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stupidity supersized
the big big big mistake of pleasing a few
by joe procopio (@jproco)
5.3.04
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Not too long ago, I chronicled my journey into the wild world of weight loss. And while I successfully traversed my way through a drop of twenty-five pounds, dodging Atkins and South Beach and Sugarbusters and stomach stapling and all the rest of the fads and follies, one thing remained crucial and clear.

I never once set foot in a McDonald's.

Not that it was a rule, it was just common sense. If I needed to cut my weight, I needed to cut the calories and fat coming in. McDonald's is cheeseburgers, fries, milkshakes, and pies. I hear the McNuggets are all white meat now and no heads.

That's awesome. Good for them.

The long and short is that McDonald's is what it is. It's a quick bite at a reasonable price for the hungry person on the go. It's Fast. Friggin'. Food.

So why doesn't McDonald's understand this?

In a move that can only be described as ridiculously short-sighted, McDonald's recently announced that they would do away with the term "Supersize" in their menus. This is across the board, not just in healthy-happy-hippie hot spots like San Fran, Austin, and Intrepid HQ Chapel Hill.

The rub is that the term "Supersize" is one of the recent great American marketing successes. McDonald's, playing Microsoft to Wendy's Apple, swooped in and swiped the concept of the "Biggie" menu - ludicrously large portions at why-not-upgrade prices - and made it a part of the American Lexicon.

Who hasn't joked about taking a date to McDonald's and letting her supersize? When NBC decided to undercut competition on Thursday night with extended episodes, they labeled them "supersized." It's Swanson's "Hungry Man." It's Ford's F150. It's Two for Tuesday. It's Buy One Get One Free. It's Sam's Club Keg of Mayonnaise. It's the Super Gulp. It's the Large Movie Popcorn.

It's more than you need at a price you can afford.

And it's brilliant.

So now they're stabbing themselves in the eye by getting rid of this marketing miracle, all to capitulate to the perpetually more irritating no-carb crowd - and also, far more subtle and exponentially more dangerous, issuing a pre-emptive strike before the anti-smoking zealots become the anti-fatty zealots.

Aside: I'm telling you now. You beer drinkers better start learning how to brew your own. In your lifetime, alcohol will come under fire. Me? I'm developing my own whisky-making process involving Clorox, plantains, and an Igloo cooler. Don't try this at home, I'm a professional. And yeah, I know what you're thinking. Budweiser, enormous, never happen. That's exactly what R.J. Reynolds and Ray Kroc thought. Don't think that the plans weren't on the drawing board for Marlboro Gardens and McDonaldLand in Orlando, Florida.

Yes. This seemingly innocuous terminology shift is really the result of a successful shot across the bow of the largest and most visible fat factory in the world. It's not the first, just the first one to hit.

First they told you that 75% of the country was overweight, a good chunk of those obese. But we all quickly realized they were using Body Mass Index (BMI), a measure of fitness that's just plain deceptive in its aggressive inaccuracy. Then they told you that weight-related heart issues would soon overtake tobacco-related issues as the number one killer of Americans. But when you think about it, the real culprit is a lack of exercise and an ease of lifestyle that dwarfs the sloth of any other in human history.

McDonalds is taking a defensive posture - before the protests, before the lawsuits get taken seriously by husky judges who were picked on in the 3rd grade, before the congressional investigative panel which will really just be an excuse for Democrats to accuse Republicans of thickening our kids, and vice versa. McDonalds has sent a clear message to the fat police. That message?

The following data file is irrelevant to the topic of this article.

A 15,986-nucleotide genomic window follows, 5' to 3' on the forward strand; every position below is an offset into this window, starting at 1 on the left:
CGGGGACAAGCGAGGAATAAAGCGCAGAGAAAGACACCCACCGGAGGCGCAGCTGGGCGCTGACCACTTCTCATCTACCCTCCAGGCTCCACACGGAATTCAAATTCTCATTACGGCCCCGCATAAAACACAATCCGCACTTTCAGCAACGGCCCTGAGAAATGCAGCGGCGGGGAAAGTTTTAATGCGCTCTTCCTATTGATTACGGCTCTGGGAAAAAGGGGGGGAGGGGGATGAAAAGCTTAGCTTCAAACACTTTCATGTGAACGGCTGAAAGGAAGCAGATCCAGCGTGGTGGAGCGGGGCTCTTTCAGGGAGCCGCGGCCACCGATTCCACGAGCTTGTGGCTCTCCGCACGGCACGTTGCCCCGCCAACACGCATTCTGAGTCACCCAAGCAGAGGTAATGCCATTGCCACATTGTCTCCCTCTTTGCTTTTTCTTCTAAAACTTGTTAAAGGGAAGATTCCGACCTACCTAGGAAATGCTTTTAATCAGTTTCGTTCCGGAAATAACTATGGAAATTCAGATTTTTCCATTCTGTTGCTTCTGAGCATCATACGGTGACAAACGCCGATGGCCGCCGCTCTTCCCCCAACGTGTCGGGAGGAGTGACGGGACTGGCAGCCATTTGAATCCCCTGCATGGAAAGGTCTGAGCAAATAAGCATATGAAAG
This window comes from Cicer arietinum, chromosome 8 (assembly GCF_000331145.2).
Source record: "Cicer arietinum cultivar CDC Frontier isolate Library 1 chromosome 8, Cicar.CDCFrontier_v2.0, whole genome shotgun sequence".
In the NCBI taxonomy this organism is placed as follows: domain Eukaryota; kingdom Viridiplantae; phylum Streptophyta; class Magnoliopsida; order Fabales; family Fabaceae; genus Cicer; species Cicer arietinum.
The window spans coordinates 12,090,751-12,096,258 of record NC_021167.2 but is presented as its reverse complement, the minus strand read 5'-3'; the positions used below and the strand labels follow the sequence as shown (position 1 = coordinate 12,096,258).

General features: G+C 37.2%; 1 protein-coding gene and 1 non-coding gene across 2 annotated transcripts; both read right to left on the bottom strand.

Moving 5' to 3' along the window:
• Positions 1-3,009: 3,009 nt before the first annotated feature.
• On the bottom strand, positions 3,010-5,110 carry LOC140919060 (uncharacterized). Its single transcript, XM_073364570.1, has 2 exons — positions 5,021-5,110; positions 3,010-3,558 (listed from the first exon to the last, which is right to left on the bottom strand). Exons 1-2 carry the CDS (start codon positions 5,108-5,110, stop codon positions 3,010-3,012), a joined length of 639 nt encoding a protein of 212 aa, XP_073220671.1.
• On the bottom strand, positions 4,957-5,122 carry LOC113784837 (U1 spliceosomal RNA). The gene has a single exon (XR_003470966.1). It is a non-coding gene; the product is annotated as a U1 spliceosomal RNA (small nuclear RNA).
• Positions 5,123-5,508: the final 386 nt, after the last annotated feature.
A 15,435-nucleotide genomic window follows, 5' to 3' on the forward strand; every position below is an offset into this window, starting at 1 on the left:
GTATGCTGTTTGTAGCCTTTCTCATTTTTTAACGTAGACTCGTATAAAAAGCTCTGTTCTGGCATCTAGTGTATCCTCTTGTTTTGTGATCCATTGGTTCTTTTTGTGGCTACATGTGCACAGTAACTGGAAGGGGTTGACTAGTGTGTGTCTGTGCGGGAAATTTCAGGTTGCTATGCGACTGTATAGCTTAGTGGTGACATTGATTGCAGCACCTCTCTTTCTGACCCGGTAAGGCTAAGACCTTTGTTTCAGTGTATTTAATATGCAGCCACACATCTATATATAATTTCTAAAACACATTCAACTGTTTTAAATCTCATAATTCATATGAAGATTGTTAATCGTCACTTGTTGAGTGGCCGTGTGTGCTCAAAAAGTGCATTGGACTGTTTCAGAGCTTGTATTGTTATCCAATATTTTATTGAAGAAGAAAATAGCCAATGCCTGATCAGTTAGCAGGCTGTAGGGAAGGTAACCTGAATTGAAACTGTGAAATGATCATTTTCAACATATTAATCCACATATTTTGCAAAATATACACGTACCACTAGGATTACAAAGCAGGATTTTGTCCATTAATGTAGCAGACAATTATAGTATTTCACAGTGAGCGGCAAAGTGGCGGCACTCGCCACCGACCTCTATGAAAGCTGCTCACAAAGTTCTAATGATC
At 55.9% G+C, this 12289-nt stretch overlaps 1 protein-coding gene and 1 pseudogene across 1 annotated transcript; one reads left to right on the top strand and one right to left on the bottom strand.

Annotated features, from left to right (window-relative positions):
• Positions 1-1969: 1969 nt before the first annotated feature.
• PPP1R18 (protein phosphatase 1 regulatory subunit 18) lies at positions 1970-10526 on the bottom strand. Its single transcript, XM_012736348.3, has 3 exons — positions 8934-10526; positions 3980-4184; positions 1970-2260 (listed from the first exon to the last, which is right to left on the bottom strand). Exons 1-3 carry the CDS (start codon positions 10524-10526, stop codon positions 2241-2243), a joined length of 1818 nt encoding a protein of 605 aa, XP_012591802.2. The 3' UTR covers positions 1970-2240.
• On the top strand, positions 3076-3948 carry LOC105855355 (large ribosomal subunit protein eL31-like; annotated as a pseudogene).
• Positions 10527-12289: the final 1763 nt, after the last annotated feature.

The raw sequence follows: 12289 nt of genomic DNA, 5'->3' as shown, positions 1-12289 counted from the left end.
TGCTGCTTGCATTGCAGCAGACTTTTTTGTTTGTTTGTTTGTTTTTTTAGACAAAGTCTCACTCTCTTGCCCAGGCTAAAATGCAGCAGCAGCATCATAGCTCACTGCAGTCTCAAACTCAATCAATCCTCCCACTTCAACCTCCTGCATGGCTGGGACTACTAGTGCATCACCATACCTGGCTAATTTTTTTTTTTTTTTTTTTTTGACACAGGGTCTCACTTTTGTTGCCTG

"Yes. We understand that Americans don't have the sense to NOT order the biggest size possible when the opportunity is presented."

And before you start in with your "Hey pal, the average American can't get enough of The Simple Life 2," let me save you from that slippery slope. The opposite is actually true. If the bunch of fat, white, stupid, old network executives cared about quality over cost, television would experience a new golden age. The truth is, they truly believe that you can't and won't change the channel, so they're not bothered. Reality TV is stupid, but it's very profitable, and it isn't killing anybody.

Yet.

A couple of paragraphs back, I took a shot at the anti-smoking movement, so now I'll justify the connection. The initial concessions to non-smokers were also pre-emptive, "non-smoking" sections started popping up as a means to satisfy a niche. Yes, a niche. Not the niche that didn't smoke, but the niche that simply would not stand to eat anywhere near a smoker.

Not long after, laws were passed. Then some more. Then some more. Until we've reached the point where you can no longer smoke in bars in some areas - a law which actually, in most cases, hurts the very establishments it purports to protect.

So follow me along the conclusion highway. Why aren't cigarettes, as dangerous, unpopular, and socially divisive as they are, illegal?

The strongarm tobacco companies? No. The farmers are all waiting to be bought out and the companies have either folded, diversified, or are on their way to financial ruin.

The strongarm smokers? Right. No lobby. No power. And let's face it, if we work too hard, we get winded.

The right answer is the answer to every question that ever started and ended with the creation and extension of laws.

Money.

Taxes.

So keep your eyes open, because McDonalds just let the Crisco out of the tube. This isn't the first time you've heard the phrase "fat tax," and it won't be the last. Until then, I suggest you keep supersizing, smoking, drinking, and farting in public. Because the ACLU and like-minded saviors are too busy with the more popular causes and minivan parents are eyeing their kids and thinking about saying, "Yes, Timmy. Those shorts DO make your butt look big and we're going to GET the bastards who did this to you."